Build Back Better Includes Funds for College Completion Programs
- Funds will go toward programs that can help increase graduation rates.
- Advocates hope this is a first step in continued investment in these programs.
- Only 62% of students complete their bachelor's degree within six years.
The Build Back Better Act would for the first time provide federal funds to address a major issue in higher education: low graduation rates.
President Joe Biden's domestic budget bill includes $500 million for states to invest in student retainment from enrollment through graduation.
This investment is a far cry from the $62 billion grant program the president had promised. However, advocates hope the funding will inspire future investment in programs to improve higher ed graduation rates.
Only 62% of first-time undergraduate students seeking a degree from a four-year university actually attain their bachelor's within six years at the school where they started, according to the National Center for Education Statistics (NCES).
Michelle Dimino, education senior policy advisor at think tank Third Way, said that statistic should not be downplayed because it shows there are major obstacles for thousands of Americans to complete their higher education.
"These rates have not changed over the past few years," she said. "It's a little better than a coin flip, which is a huge issue considering how much is needed in investment to attend school."
Though the $500 million allocation is less than originally promised, Dimino is optimistic. Considering this is the first time the federal government has dedicated funds to address this issue, she said it could be a major building block for continued improvement.
States Would Institute Evidenced-Based Reforms
If the funding is approved, states would apply for grants to use toward increasing graduation rates at its public universities and community colleges. As part of the application process, each state would have to detail what kinds of evidence-based reforms its universities will implement in order to improve student outcomes.
Here are some of the "evidence-based institutional reforms" the bill includes:
- Academic, career, and student support services, including mentoring and advising
- Assistance for students in applying for support services and/or means-tested federal benefits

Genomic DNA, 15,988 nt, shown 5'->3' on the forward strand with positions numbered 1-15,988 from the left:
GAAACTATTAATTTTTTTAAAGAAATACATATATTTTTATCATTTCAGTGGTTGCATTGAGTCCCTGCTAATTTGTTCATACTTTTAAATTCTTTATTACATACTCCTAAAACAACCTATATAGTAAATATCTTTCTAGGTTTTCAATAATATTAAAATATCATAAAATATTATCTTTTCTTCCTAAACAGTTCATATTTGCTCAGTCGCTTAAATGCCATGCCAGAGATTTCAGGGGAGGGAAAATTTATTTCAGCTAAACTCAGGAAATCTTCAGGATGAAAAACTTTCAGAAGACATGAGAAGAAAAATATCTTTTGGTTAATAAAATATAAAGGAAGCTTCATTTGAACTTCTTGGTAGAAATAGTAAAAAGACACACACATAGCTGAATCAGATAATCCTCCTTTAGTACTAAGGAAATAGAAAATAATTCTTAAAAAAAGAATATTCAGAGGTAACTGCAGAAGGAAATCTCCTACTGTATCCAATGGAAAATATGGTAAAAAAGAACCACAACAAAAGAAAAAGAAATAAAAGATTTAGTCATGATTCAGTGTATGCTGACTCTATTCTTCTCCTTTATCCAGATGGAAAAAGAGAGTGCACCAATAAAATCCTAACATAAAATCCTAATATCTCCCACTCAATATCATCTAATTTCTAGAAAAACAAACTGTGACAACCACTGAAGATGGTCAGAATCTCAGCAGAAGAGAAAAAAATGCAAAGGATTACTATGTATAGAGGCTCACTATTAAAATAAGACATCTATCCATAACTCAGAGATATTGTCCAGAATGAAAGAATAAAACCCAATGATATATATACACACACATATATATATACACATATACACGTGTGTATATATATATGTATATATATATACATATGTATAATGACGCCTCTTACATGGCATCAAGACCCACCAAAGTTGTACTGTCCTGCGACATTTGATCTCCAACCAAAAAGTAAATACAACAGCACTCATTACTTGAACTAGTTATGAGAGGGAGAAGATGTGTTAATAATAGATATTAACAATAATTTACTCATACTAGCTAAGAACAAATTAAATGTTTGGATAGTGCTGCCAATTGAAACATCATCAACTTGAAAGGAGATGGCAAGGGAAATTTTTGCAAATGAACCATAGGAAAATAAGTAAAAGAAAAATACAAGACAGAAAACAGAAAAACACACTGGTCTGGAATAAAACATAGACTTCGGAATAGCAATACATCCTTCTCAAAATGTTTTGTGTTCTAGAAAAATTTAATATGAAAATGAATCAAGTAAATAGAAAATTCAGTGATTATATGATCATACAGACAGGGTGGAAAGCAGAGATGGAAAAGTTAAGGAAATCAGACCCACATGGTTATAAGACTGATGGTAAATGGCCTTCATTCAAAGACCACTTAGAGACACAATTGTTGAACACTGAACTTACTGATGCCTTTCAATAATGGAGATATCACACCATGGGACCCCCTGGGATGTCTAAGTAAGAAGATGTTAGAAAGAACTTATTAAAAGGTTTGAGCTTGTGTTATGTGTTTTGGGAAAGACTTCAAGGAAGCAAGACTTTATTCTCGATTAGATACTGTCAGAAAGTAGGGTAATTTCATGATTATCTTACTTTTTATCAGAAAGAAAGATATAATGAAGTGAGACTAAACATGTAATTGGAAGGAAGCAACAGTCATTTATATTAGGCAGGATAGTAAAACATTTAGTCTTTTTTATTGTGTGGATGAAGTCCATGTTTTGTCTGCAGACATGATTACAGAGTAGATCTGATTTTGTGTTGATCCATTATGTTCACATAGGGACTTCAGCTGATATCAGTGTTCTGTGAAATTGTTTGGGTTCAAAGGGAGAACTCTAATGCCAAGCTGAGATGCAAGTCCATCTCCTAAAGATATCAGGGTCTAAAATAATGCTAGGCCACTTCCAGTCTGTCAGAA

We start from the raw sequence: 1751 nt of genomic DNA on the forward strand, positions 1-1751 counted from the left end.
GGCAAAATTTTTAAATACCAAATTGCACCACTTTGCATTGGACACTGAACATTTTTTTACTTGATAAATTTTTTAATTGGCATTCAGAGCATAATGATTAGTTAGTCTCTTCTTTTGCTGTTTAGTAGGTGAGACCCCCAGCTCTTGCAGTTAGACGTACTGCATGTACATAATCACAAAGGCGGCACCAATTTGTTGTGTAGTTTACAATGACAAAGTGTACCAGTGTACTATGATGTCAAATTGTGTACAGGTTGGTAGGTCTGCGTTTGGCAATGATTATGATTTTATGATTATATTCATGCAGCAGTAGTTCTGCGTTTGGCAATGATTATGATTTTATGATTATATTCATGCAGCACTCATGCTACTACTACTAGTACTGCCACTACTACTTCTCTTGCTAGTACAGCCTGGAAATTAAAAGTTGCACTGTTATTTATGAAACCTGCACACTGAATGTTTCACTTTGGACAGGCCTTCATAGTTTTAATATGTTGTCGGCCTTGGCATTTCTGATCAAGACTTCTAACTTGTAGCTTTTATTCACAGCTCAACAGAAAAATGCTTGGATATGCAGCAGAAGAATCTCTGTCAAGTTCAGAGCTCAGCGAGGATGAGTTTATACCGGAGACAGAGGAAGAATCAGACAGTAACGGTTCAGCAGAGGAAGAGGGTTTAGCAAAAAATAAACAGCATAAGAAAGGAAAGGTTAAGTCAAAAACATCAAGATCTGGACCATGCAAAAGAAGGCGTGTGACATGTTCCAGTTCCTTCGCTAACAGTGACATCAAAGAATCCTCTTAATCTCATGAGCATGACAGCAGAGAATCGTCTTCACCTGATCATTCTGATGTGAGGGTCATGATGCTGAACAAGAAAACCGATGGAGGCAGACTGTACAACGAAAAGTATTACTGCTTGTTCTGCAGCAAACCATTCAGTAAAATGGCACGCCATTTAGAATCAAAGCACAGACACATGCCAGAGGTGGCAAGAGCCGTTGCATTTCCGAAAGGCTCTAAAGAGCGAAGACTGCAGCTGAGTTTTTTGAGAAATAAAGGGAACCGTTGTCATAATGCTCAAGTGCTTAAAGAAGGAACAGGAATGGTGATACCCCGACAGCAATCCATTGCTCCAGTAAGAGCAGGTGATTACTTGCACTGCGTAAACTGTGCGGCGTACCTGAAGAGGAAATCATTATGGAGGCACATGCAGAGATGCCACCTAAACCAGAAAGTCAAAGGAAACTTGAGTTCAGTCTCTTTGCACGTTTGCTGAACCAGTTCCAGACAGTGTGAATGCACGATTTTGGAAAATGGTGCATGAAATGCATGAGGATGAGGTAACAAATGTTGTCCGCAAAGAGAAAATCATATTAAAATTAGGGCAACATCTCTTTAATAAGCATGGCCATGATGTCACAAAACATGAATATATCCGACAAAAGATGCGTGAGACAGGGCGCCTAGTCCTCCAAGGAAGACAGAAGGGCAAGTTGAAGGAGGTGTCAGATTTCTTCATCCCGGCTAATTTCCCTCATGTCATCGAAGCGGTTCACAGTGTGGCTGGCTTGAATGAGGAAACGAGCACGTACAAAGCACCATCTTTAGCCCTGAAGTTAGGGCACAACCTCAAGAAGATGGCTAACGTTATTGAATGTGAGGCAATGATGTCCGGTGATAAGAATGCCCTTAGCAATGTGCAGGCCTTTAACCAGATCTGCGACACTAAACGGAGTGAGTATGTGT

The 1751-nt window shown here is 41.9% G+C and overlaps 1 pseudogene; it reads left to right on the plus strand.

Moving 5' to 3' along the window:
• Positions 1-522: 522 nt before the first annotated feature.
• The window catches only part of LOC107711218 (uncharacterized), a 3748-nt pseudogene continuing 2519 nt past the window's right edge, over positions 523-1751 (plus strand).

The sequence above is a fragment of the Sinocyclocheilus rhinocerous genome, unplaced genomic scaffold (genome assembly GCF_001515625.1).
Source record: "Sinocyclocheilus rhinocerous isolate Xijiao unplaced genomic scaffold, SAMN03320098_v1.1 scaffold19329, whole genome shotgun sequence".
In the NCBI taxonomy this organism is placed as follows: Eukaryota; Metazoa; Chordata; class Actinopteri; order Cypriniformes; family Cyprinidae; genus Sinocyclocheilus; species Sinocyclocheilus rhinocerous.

- Emergency financial aid
- Accelerated learning opportunities
- Career pathway programs of study
- Improved transfer pathways between community colleges and four-year institutions
The state must also set a benchmark goal and track progress toward attaining that goal.
Tracking progress is a major component of the College Completion Fund. Dimino said $10 million is being allocated to analyze results from some of the reforms that will be instituted. This data could better help with future programs and initiatives aimed at improving graduation rates, she added.
The Build Back Better plan also says that the federal government will give priority to states that apply for these grants with the aim to increase completion rates among students of color, low-income students, and other underserved student populations.
What Works in Improving Graduation Rates?
College completion is now making its way into the national conversation. However, in some areas of the country, it's been an issue institutions have been trying to solve for over a decade.
The City University of New York (CUNY) launched a pilot program in 2007 with the lofty goal of graduating at least 50% of students from its two-year community college system within three years.
“Accelerated Study in Associate Programs (ASAP) is serving its 15th cohort of students. Over that time period, the program has established itself as a shining example of how to address the college retention issue”
— Christine Brongniart, Executive Director of Accelerated Study in Associate Programs (ASAP)
Now, Accelerated Study in Associate Programs (ASAP) is serving its 15th cohort of students, executive director Christine Brongniart told BestColleges. Over that time period, the program has established itself as a shining example of how to address the college retention issue, Dimino said.
The program's most recent average three-year associate degree graduation rate across 10 cohorts is 52%. According to the NCES, the national rate for students who started school in 2017 was around 31%.
ASAP's success is due to many different factors. However, one component sets it apart, Brongniart said: high-touch advising.
Each ASAP student is assigned one academic advisor, she explained.
"That's the advisor that works with them from the minute they step foot on campus to the minute they graduate," she said.
It gives students a one-stop destination whenever they have issues or questions, which lowers the likelihood they'll drop out due to procedural obstacles.
Another important facet of ASAP is its ability to cover costs for students, Brongniart said. ASAP provides enrollees with New York City Transit MetroCards and helps pay for textbooks.
Dimino agreed that expenses are a common reason that students drop out of pursuing a degree. It's why low-income students are less likely to finish a degree. Emergency financial aid, which is one suggestion in the Build Back Better Act, oftentimes helps students get across the finish line, she said.
Brongniart said as institutions across the country now push to increase graduation rates, she hopes CUNY ASAP can serve as a model for the nation. ASAP's success has already been replicated in Ohio, and additional partnerships are underway in West Virginia, Tennessee, and California.
ASAP isn't the only initiative, however, aimed at increasing graduation rates. Degrees When Due, a project from the Institute for Higher Education Policy, is another program with recent success stories. One Million Degrees in Illinois and Stay the Course in Texas have made strides on smaller scales.